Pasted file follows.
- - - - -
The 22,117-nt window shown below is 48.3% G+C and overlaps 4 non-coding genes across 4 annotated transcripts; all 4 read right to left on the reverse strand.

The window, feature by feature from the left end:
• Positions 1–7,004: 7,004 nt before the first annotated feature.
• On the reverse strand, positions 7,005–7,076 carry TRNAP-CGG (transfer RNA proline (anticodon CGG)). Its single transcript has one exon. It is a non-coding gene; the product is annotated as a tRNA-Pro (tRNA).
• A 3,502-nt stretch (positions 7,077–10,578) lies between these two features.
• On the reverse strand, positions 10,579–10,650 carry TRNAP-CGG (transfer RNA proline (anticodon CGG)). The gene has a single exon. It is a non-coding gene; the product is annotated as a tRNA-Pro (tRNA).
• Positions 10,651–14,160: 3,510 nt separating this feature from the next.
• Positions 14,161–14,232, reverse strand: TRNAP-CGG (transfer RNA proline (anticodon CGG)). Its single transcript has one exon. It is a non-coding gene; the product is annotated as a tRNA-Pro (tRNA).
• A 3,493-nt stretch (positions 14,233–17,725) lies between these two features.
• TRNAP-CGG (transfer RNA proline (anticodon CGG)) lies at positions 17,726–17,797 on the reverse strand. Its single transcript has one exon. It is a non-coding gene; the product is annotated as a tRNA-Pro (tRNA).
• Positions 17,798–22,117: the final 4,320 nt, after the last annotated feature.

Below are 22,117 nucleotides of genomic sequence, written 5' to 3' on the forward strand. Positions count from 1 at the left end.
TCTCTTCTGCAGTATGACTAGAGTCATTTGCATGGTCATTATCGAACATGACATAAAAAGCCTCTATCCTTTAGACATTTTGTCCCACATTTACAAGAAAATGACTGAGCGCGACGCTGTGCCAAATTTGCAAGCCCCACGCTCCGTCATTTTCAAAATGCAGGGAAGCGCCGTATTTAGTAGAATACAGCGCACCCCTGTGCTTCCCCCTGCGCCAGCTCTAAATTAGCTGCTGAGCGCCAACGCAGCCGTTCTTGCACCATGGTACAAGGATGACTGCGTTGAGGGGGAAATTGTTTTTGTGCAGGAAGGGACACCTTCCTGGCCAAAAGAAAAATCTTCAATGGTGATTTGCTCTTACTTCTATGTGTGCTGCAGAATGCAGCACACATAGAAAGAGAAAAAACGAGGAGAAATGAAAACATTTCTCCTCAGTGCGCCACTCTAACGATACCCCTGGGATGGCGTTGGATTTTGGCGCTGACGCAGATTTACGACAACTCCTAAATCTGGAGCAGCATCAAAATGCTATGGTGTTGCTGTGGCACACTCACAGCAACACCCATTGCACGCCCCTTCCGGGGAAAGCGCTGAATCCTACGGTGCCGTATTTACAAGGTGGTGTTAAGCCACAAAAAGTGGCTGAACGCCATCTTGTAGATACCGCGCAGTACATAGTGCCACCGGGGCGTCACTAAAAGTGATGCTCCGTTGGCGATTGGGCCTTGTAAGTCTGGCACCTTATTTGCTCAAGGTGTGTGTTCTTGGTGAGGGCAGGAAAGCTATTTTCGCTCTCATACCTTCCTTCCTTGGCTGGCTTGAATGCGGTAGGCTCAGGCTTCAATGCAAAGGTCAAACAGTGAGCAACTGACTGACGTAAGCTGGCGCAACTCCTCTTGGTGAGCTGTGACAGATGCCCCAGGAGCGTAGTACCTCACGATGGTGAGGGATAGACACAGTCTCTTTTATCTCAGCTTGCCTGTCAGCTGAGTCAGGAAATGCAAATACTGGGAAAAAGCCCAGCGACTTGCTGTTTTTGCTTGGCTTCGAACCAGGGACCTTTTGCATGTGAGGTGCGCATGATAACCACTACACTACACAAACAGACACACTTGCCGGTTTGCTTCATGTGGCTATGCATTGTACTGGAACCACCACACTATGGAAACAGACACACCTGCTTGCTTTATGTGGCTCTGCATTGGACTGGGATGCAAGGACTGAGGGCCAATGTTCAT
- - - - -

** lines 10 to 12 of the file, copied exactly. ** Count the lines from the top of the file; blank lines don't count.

• TRNAP-CGG (transfer RNA proline (anticodon CGG)) lies at positions 17,726–17,797 on the reverse strand. Its single transcript has one exon. It is a non-coding gene; the product is annotated as a tRNA-Pro (tRNA).
• Positions 17,798–22,117: the final 4,320 nt, after the last annotated feature.

Below are 22,117 nucleotides of genomic sequence, written 5' to 3' on the forward strand. Positions count from 1 at the left end.